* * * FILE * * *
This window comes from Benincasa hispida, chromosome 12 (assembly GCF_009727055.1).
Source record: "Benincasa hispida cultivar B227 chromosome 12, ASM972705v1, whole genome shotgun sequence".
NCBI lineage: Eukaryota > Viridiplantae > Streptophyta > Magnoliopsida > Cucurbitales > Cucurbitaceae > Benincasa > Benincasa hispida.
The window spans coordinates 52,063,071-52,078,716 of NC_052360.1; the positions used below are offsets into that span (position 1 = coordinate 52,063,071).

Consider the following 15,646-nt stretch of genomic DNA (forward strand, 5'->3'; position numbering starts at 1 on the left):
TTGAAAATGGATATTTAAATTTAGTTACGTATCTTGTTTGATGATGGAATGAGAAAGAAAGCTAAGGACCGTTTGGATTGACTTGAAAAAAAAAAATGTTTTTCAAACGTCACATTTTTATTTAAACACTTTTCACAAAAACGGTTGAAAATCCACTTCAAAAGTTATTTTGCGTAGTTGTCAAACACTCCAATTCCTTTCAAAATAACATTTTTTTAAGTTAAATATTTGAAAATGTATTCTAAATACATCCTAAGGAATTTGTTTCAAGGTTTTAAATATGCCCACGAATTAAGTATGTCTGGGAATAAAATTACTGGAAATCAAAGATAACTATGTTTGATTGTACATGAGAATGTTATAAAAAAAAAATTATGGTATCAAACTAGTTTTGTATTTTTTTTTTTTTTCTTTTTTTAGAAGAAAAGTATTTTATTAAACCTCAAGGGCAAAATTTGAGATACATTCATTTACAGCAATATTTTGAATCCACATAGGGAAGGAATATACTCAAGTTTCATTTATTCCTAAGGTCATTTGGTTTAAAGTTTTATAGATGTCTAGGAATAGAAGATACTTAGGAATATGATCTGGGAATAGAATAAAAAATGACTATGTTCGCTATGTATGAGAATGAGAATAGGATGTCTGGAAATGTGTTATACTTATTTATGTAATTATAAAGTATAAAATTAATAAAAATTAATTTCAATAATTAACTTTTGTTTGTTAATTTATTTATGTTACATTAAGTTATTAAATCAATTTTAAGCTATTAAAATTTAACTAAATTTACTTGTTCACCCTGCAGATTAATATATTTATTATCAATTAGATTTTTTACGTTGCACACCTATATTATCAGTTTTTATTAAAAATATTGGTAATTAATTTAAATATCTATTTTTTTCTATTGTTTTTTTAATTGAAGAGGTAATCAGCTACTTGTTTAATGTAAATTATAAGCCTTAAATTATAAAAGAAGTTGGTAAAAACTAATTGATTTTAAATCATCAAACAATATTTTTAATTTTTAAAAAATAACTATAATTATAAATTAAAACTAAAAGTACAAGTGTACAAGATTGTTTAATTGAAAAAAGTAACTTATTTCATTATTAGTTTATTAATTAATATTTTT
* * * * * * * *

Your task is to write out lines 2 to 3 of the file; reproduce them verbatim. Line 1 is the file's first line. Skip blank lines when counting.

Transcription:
Source record: "Benincasa hispida cultivar B227 chromosome 12, ASM972705v1, whole genome shotgun sequence".
NCBI lineage: Eukaryota > Viridiplantae > Streptophyta > Magnoliopsida > Cucurbitales > Cucurbitaceae > Benincasa > Benincasa hispida.